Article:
Cover Image
close this book Boiling Point No. 30 - April 1993
View the document Sales & Subsidies
View the document Why Commercialization for Stoves ?
View the document Report of the International Seminar on Stove Commercialization
View the document Commercial Marketing for the Indian NPIC- National Programme on Improved Chulhas
View the document A Commercial Drop in an Ocean of Subsidy
View the document Commercialization of Kenya's Rural Stove Programme
View the document Ahibenso - The Improved Ghana Coalpot
View the document Cooking Stoves for Commercial, Sustainable Production & Dissemination in Africa
View the document Poor Project Planning & Unsuitable Stoves
View the document Chulhas for Tibetan, Communities in India
View the document GTZ Section
View the document Stove Dissemination in China
View the document Stove Designing For Successful Marketing
View the document Practical Tips for a Marketing Strategy
View the document ESMAP in the 1990s
View the document Fiji Woodburning Stoves
View the document The Health Impacts of Biomass & Coal Smoke in Africa
View the document Smoke Gets in your Eyes-and Forms Cataracts
View the document NEWS

Sales & Subsidies

One of the aims of any improved stoves programme must be to maximise the number of stoves in use, in order that benefits can be enjoyed as widely as possible. In the initial stages of a project, stoves are often given away or sold at greatly reduced prices in order both to test the acceptability and to raise public awareness of a particular type of stove. Distributing stoves in their thousands calls for a very different approach. The success or failures of a stoves programme can often be dictated by the distribution method which is adopted. Some programmes continue to distribute subsidised stoves through NGOs or government networks; others turn completely to commercial channels, while many use a combination of the two approaches. Different types of stove lend themselves more readily to one approach or another. Portable, one-pot stoves are easy to sell in the market place; larger "built in" stoves require the services of trained artisans and cannot be sold on the open market.

A commercial market for stoves is governed by the laws of supply and demand and so has the potential to expand and become self-sustaining. However, the people who afford to buy stoves may not be those who most need them. Subsidised distribution, on the other hand, can be directed to benefit funding from institutional sources, which can lead to bureaucratic inertia and inefficiency. This edition of Boiling Point reports the experiences and lessons learnt from several different stove programmes. We hope that it will help stove programme planners to determine the dissemination methods most suitable for them to achieve widespread impact.

 

ACTIVITY

IMPLICATIONS OF COMMERCIALISATION FOR STOVE AGENCIES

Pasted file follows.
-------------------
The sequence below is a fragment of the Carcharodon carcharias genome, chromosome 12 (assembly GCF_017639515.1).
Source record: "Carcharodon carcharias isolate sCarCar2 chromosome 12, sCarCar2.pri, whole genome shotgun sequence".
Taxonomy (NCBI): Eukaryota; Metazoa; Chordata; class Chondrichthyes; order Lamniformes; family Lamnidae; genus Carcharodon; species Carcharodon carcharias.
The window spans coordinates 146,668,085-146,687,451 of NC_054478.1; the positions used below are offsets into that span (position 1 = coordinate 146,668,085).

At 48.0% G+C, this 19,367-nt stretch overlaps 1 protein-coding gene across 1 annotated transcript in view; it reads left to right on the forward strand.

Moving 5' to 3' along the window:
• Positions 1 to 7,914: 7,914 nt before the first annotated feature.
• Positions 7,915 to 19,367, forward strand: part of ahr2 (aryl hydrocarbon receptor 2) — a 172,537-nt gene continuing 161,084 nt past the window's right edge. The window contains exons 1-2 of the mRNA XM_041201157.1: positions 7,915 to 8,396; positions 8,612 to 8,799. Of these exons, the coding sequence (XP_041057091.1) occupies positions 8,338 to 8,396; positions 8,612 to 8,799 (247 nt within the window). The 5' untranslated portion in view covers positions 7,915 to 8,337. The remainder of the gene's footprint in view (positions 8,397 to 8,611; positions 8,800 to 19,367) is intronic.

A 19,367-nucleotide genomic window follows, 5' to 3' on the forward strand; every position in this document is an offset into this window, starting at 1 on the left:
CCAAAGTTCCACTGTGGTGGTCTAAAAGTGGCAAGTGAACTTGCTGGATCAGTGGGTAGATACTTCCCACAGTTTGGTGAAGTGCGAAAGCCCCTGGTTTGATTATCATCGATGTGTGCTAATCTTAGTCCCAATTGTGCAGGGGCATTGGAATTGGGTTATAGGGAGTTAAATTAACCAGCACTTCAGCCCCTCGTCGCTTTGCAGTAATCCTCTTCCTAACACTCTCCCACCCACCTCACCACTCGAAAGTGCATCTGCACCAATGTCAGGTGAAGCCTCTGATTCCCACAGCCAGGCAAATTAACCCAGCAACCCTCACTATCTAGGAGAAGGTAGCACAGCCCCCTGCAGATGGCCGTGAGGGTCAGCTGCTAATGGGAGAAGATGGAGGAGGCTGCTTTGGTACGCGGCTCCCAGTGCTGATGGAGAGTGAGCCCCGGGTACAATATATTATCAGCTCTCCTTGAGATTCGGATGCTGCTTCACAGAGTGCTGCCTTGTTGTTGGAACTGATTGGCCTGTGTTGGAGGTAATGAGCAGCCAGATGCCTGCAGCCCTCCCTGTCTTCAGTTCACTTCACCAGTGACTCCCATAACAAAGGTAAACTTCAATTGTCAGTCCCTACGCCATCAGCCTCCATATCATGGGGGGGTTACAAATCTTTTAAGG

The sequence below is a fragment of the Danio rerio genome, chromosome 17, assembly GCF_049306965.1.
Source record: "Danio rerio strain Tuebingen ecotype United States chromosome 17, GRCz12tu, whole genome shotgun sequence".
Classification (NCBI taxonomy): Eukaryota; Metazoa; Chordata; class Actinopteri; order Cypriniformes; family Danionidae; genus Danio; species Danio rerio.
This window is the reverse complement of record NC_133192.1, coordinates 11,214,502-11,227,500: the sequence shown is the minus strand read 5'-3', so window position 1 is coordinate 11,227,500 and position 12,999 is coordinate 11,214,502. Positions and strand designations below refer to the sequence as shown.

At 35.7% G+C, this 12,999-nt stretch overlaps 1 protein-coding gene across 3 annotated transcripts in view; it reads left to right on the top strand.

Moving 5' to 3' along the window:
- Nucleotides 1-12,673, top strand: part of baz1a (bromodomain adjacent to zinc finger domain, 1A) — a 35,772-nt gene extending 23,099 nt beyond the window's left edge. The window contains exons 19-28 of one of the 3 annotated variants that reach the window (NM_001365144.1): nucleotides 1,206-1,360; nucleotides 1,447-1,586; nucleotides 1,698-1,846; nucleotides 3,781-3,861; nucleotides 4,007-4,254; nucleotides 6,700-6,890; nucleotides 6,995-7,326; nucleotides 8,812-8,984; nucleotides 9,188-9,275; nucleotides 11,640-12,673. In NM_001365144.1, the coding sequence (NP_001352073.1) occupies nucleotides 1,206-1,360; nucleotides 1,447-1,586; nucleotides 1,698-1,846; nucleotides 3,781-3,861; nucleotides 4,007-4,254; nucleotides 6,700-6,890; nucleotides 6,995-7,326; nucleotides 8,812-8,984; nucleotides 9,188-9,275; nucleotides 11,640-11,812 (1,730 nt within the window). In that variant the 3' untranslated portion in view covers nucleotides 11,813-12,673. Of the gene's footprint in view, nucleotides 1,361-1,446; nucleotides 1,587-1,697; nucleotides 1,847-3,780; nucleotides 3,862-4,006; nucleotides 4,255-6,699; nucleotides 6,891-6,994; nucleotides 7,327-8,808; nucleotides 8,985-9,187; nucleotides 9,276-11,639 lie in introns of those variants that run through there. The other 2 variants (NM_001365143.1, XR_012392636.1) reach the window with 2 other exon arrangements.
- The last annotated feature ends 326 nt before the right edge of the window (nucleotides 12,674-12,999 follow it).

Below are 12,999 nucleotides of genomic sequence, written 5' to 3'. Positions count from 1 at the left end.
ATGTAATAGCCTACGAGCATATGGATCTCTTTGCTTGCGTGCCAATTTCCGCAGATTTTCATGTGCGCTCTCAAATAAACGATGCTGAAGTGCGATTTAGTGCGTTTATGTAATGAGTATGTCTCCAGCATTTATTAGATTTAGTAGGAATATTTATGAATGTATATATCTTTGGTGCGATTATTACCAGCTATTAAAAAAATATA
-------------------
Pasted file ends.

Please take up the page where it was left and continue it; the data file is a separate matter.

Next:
INTERNAL

1 Get used to a completely different role for the agency

ORGANISATION OBJECTIVES

2 Need different staff skills (few extension workers) for new role examine agency objectives and assess their compatibility with the likely impact of commercial appraoch (ea. target group, type of benefits etc);

 

- commercialization is likely to occur at a time when objectives arebroadening for:

 

- rapid expansion

 

- reducing dependency on donors

 

- planning eventual agency withdrawal and sustainability

RESEARCH AND DEVELOPMENT

Re-orient R&D to design Marketable stoves: attractive, transportable, easy to install, range of sizes/types, competetive with other marketed stoves; market research: stove market, purchasing power, distribution networks etc.

PRODUCTION

identify producers willing to take initiative and risk, not just meet orders;

 

develop effective quality control mechanism;

 

producers provide repair and maintenance system;

 

continued access to training, information, machines and tools needed at project end;

 

coordinate production with marketing networks.

 

develop a marketing and advertising strategy;

DISSEMINATION

recognize new system of target setting;

 

work with profit-seeking retailers and wholesalers;

 

Ioss of extension workers role;

 

greater influence of external factors on achieving targets;

 

Ioss of direct contact with users;

 

Ioss of direct control over quality, price, location of sales.

 

promotion is impersonal, not face-to-face with users;

PROMOTION

commercial techniques: eg posters, adverts etc and related promotional skills needed;

 

find a marketable and credible message and agency image.

MONlTORlNG & EVALUATION

need to monitor activities you don't control (ea. dissemination). people

 

you no longer meet (users); and unanticipated impacts ea. social and employment;

 

need market research and monitoring staff and skills.

FUNDRAISING

explain to donors that they need to risk more in order to achieve more;

 

need high initial investment: R&D, Market research, production set-up, advertising;

 

convince donors that considerable institutional involvement and long term funding may be needed for R&D, training, promotion, M&E, and business management.